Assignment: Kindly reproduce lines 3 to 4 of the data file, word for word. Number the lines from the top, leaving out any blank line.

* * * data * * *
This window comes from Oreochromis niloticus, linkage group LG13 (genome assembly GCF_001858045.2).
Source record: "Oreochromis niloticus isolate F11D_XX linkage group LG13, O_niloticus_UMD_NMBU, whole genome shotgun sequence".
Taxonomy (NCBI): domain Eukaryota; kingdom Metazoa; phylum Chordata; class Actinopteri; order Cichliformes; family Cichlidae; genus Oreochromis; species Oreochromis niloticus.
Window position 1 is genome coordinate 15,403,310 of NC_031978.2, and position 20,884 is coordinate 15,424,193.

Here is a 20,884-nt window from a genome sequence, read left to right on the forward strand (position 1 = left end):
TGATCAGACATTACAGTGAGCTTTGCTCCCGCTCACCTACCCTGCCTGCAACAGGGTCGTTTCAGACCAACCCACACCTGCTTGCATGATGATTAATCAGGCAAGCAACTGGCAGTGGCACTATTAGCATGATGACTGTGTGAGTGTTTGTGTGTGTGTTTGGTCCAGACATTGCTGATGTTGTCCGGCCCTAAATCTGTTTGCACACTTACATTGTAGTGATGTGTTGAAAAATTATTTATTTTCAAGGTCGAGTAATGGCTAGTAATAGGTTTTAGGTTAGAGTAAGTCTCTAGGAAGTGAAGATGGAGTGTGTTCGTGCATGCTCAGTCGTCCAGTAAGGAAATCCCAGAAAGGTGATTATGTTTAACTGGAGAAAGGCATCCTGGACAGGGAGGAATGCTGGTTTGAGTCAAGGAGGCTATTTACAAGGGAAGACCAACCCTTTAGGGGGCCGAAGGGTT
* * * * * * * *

Taxonomy (NCBI): domain Eukaryota; kingdom Metazoa; phylum Chordata; class Actinopteri; order Cichliformes; family Cichlidae; genus Oreochromis; species Oreochromis niloticus.
Window position 1 is genome coordinate 15,403,310 of NC_031978.2, and position 20,884 is coordinate 15,424,193.